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“Drones have become an increasingly popular tool for industry and government,” writes Brian Naylor in their recent NPR article entitled “We're Not Being Paranoid': U.S. Warns Of Spy Dangers Of Chinese-Made Drones.”
“Electric utilities use them to inspect transmission lines. Oil companies fly them over pipelines. The Interior Department even deployed them to track lava flows at Hawaii's Kilauea volcano,” Naylor explains.
“But the Department of Homeland Security is warning that drones manufactured by Chinese companies could pose security risks, including that the data they gather could be stolen,” the article continues.
According to Naylor’s piece, “The department sent out an alert on the subject on May 20, and a video on its website notes that drones, in general, pose multiple threats, including ‘their potential use for terrorism, mass casualty incidents, interference with air traffic, as well as corporate espionage and invasions of privacy."
"We're not being paranoid,” the video's narrator adds.
“Most drones bought in the U.S. are manufactured in China, with most of those drones made by one company, DJI Technology. Lanier Watkins, a cyber-research scientist at Johns Hopkins University's Information Security Institute, said his team discovered vulnerabilities in DJI's drones,” Naylor shares.
"We could pull information down and upload information on a flying drone. You could also hijack the drone," Watkins explains in the NPR piece.
Watkins notes in Naylor’s article, “The vulnerabilities meant that ‘someone who was interested in, you know, where a certain pipeline network was or maybe the vulnerabilities in a power utilities' wiring might be able to access that information."
According to Naylor, “DJI offered a bounty for researchers to uncover bugs in its drones, although Watkins said Johns Hopkins didn't accept any money.”
We’re not ignoring this warning from the U.S. government.
But not in the way you might think.
We get it; Drones have always been a possible threat to your property.
The opportunity for use for terrorism and other critical incidents is clear to us.
Clear as day.
But there’s a bigger lesson we see here.
It’s a warning we cannot ignore – and neither should you.
We want you to be aware of the dangers of reactive operations.
So, what does that mean?
We’re glad you asked.
Reactive operations could generate an impact on your property far greater than expected due to your inability to manage anything happening.
Everything from Drones to suspicious persons to bomb threats to active shooters is magnified and exponentially affect your property – and the people you’re charged with protecting.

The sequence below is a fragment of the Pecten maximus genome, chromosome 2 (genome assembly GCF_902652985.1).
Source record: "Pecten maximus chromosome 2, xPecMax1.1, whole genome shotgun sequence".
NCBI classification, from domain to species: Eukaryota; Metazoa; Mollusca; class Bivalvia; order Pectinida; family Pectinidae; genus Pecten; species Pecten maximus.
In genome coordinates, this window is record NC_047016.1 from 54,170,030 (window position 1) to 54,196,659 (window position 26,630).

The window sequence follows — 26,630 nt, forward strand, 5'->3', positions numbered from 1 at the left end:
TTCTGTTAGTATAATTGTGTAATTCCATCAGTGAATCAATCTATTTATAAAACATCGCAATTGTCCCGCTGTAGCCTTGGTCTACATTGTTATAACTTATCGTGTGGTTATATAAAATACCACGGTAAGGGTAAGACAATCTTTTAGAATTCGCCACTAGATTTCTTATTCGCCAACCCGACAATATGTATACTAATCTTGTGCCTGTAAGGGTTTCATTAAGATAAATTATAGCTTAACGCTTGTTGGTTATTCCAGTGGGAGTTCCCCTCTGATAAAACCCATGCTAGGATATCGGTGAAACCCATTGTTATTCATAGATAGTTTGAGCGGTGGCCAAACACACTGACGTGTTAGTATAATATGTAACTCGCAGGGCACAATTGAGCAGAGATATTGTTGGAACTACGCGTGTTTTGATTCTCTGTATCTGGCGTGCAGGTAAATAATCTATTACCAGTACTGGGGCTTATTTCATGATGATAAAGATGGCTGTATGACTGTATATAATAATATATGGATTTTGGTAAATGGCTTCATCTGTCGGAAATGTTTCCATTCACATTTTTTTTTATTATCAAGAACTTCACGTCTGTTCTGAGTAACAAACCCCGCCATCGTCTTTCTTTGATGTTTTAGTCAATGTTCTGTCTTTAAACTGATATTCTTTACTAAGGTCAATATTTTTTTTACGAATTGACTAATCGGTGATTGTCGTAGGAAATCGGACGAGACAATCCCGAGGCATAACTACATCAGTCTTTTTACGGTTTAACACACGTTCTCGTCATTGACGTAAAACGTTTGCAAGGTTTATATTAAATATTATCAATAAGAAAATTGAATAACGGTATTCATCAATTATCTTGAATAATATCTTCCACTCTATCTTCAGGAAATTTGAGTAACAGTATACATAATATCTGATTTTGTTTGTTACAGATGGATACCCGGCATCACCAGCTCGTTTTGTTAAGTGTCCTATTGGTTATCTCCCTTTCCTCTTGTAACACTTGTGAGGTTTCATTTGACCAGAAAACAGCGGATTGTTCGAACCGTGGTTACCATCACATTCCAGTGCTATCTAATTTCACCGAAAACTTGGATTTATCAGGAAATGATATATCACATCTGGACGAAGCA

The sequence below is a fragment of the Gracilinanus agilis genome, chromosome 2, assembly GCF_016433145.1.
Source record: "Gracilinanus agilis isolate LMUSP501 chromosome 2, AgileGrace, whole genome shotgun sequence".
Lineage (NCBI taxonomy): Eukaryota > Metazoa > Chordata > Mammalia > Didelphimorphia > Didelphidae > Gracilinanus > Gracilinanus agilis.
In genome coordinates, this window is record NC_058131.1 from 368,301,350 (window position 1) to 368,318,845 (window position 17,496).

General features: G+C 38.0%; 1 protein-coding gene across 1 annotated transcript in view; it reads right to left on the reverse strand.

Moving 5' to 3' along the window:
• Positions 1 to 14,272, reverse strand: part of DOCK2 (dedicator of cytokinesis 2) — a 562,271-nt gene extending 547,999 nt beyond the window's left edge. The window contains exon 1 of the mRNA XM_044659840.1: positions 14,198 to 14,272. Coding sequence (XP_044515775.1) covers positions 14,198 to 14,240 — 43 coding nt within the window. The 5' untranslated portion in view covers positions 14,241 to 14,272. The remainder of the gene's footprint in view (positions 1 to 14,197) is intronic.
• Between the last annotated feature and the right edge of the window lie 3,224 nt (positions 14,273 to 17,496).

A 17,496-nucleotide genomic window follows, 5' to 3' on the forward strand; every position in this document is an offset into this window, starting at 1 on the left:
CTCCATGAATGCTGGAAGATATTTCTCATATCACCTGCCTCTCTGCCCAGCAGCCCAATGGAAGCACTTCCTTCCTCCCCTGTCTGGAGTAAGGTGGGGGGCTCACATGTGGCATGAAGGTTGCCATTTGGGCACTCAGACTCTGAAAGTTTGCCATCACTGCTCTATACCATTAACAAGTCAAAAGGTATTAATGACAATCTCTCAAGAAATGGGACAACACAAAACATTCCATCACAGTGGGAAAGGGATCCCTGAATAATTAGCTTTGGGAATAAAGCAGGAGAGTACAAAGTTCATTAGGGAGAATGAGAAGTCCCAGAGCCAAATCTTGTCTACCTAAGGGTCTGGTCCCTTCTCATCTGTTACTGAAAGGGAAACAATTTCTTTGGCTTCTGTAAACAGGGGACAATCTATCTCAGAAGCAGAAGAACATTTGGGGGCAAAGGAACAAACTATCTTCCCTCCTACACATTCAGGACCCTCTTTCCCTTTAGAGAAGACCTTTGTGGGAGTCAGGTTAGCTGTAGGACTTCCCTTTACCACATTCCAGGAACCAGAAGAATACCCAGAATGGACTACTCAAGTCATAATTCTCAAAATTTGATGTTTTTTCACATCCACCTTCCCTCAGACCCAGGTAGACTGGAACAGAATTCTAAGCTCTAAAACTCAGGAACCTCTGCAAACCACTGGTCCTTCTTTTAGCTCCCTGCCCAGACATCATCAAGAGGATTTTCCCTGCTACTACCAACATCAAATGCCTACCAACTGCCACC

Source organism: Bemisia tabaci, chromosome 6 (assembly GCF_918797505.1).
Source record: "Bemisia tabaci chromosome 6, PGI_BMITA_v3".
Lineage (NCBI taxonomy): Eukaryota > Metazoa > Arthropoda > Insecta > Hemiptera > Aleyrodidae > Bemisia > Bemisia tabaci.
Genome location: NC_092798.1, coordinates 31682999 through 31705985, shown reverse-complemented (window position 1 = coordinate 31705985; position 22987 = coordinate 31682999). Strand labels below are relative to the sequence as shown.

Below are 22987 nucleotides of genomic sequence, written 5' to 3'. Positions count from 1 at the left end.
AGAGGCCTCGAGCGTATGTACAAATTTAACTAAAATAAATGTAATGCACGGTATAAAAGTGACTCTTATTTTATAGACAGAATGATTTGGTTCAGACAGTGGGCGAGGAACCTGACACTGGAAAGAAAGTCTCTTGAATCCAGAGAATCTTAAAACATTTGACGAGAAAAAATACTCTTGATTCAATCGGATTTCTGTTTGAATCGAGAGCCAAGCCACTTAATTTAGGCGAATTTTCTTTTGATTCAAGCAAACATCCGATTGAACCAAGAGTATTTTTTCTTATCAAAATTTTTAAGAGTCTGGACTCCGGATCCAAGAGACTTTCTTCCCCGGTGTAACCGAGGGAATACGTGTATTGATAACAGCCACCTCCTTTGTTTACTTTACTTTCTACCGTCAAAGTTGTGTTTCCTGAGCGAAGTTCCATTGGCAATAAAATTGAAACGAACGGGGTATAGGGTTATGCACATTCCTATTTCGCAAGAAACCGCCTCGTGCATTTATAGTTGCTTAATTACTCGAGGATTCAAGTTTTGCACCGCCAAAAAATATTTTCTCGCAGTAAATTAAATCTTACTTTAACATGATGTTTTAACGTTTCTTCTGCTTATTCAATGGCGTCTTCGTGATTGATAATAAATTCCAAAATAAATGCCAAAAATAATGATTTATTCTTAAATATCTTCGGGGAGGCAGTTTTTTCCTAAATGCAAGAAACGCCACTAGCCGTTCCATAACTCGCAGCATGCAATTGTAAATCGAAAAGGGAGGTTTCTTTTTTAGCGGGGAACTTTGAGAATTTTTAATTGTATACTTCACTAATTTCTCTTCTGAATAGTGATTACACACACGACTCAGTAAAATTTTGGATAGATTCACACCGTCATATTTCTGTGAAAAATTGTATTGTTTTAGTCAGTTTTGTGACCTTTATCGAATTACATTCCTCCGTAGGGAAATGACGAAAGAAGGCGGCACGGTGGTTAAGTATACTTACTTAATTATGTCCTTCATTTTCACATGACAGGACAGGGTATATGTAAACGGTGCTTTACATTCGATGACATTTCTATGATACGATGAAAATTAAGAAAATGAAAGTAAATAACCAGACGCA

We’re going to help you get past your reactive challenges if you’re getting stuck on these questions.
But we want to bring your attention to some key points in this article.
The three pillars of Proactive Operations create a disciplined framework for you to operate by throughout your organization.
The point here is that when Strategy, Infrastructure, and Technology are in place – and by the guidelines of the methodology – you have a long-term ability to thwart the dangers to your property.
Think about it.
If you’re operating in a way where issue after issue and incident after incident occur, and your team is reacting to one after another as they see fit, what’s happening here?
There’s no process, formula, or method to your decision-making.
With Proactive Operations, your organization can manage everything that occurs to ensure a safe and memorable experience for your customers.
That includes Drones, acts of terrorism, mass casualty incidents, and anything else that threatens your property.
Unlike reactive operations, Proactive Operations provides you a disciplined framework for streamlining processes, resources, personnel, information, and communication.
And that’s how you ensure outside threats have little to zero impact on the health of your property and the people you protect.
Then, by continuously examining, improving, and optimizing your operation, you program your ability to manage everything 24/7 365 – proactively.
Warding off the dangers of reactive operations becomes a habit.
And you’ll be Proactive.
The U.S. Department of Homeland Security warns of Chinese-made drones that could pose security threats because of vulnerabilities. That’s a cause for concern that forced us to look at your property operation from a higher level.
Drones are one part of the equation threatening your property. Reactive operations are at a higher risk of magnified effects. That’s why we’re warning you of the dangers of reactive operations; that way, you can employ Proactive Operations to counter threats from affecting your property today and into the future.